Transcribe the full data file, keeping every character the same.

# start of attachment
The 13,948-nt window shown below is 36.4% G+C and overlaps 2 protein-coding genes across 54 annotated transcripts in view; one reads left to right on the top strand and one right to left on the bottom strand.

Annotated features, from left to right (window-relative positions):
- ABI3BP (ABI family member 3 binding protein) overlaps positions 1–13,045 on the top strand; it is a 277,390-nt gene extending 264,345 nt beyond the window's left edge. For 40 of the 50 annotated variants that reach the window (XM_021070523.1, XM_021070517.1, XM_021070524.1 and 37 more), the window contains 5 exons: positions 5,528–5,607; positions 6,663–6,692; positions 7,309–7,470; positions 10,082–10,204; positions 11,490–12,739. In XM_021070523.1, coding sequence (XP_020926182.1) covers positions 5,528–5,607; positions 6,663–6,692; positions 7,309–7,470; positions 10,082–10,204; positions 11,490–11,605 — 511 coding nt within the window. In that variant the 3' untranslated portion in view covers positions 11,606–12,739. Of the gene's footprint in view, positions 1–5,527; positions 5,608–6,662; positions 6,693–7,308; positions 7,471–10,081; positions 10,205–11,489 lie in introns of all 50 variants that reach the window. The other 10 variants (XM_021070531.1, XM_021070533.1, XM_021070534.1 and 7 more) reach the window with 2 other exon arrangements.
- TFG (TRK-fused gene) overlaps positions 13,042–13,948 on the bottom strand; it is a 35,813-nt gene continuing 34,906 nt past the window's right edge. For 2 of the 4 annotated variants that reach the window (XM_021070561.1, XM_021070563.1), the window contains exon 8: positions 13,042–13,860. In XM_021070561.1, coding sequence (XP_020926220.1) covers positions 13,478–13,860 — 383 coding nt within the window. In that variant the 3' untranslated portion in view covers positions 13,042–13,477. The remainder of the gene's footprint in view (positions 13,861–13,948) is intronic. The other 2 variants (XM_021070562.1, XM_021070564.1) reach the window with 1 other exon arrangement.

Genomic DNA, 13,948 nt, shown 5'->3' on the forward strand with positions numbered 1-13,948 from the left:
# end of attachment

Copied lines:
The 13,948-nt window shown below is 36.4% G+C and overlaps 2 protein-coding genes across 54 annotated transcripts in view; one reads left to right on the top strand and one right to left on the bottom strand.

Annotated features, from left to right (window-relative positions):
- ABI3BP (ABI family member 3 binding protein) overlaps positions 1–13,045 on the top strand; it is a 277,390-nt gene extending 264,345 nt beyond the window's left edge. For 40 of the 50 annotated variants that reach the window (XM_021070523.1, XM_021070517.1, XM_021070524.1 and 37 more), the window contains 5 exons: positions 5,528–5,607; positions 6,663–6,692; positions 7,309–7,470; positions 10,082–10,204; positions 11,490–12,739. In XM_021070523.1, coding sequence (XP_020926182.1) covers positions 5,528–5,607; positions 6,663–6,692; positions 7,309–7,470; positions 10,082–10,204; positions 11,490–11,605 — 511 coding nt within the window. In that variant the 3' untranslated portion in view covers positions 11,606–12,739. Of the gene's footprint in view, positions 1–5,527; positions 5,608–6,662; positions 6,693–7,308; positions 7,471–10,081; positions 10,205–11,489 lie in introns of all 50 variants that reach the window. The other 10 variants (XM_021070531.1, XM_021070533.1, XM_021070534.1 and 7 more) reach the window with 2 other exon arrangements.
- TFG (TRK-fused gene) overlaps positions 13,042–13,948 on the bottom strand; it is a 35,813-nt gene continuing 34,906 nt past the window's right edge. For 2 of the 4 annotated variants that reach the window (XM_021070561.1, XM_021070563.1), the window contains exon 8: positions 13,042–13,860. In XM_021070561.1, coding sequence (XP_020926220.1) covers positions 13,478–13,860 — 383 coding nt within the window. In that variant the 3' untranslated portion in view covers positions 13,042–13,477. The remainder of the gene's footprint in view (positions 13,861–13,948) is intronic. The other 2 variants (XM_021070562.1, XM_021070564.1) reach the window with 1 other exon arrangement.

Genomic DNA, 13,948 nt, shown 5'->3' on the forward strand with positions numbered 1-13,948 from the left: